Read More

The Problem With Standard Diabetes Advice (And How To Fix It)

Are you currently struggling with pre-diabetes or diabetes (type-2)? You’re not alone. Today, one out of every two Americans either has pre-diabetes or diabetes (type-2), which puts you at greater risk of heart attack and stroke, cancer, alzheimer’s disease, kidney damage, and chronic nerve pain. (1)

Do you feel like your health isn’t improving, and you’ll be stuck on your medications for life? It’s not your fault. Unfortunately, even if you precisely follow the guidelines laid out by the American Diabetic Association (ADA), you’ll likely struggle to ever reverse your condition.

How is this struggle possible? Shouldn’t following the advice from the “experts” help you restore your health and vitality? Sadly, that’s frequently not the case. Let me explain:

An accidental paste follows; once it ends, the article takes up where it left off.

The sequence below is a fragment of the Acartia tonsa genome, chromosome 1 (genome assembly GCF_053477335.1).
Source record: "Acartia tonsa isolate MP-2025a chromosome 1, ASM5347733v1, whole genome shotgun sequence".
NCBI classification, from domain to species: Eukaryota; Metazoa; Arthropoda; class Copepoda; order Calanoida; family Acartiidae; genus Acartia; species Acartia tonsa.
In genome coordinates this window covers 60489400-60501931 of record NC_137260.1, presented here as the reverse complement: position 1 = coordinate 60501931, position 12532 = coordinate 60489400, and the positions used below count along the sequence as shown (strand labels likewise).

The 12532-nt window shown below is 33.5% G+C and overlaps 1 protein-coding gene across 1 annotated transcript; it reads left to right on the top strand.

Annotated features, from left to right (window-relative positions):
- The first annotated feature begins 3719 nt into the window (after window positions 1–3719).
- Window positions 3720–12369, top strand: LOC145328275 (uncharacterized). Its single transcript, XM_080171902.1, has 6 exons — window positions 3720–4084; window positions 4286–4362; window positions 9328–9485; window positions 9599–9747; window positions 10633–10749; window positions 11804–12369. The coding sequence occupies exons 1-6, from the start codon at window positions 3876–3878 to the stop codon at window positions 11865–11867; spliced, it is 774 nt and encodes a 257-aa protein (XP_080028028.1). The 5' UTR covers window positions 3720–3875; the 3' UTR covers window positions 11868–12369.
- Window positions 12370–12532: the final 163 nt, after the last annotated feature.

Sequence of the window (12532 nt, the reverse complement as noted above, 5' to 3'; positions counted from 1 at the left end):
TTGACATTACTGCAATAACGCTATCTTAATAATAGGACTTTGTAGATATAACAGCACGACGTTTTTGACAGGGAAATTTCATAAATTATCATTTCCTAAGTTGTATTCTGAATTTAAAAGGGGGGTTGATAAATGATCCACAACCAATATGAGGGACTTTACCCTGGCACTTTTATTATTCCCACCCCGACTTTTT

Proteins, Carbs, and Fats

All the foods you eat can be lumped into three categories: proteins, carbs, and fats. Hands down, carbs have the greatest impact on your insulin and blood-sugar levels. Proteins have only a modest impact, while fats have virtually no impact at all. If you’re diabetic or pre-diabetic, the excess sugars (i.e., carbs) in your blood are at toxically high levels and making you sick.

The blood-sugar hormone insulin is responsible for shuttling the food you eat (primarily carbohydrates) into your cells, which gives you energy. If you consume a high-carb or high-sugar diet (or you’re out of shape), your body is not very efficient at this process. Therefore, it must pump out more and more insulin to do the same job. If you’re pre-diabetic or diabetic, the dysfunction becomes even more pronounced.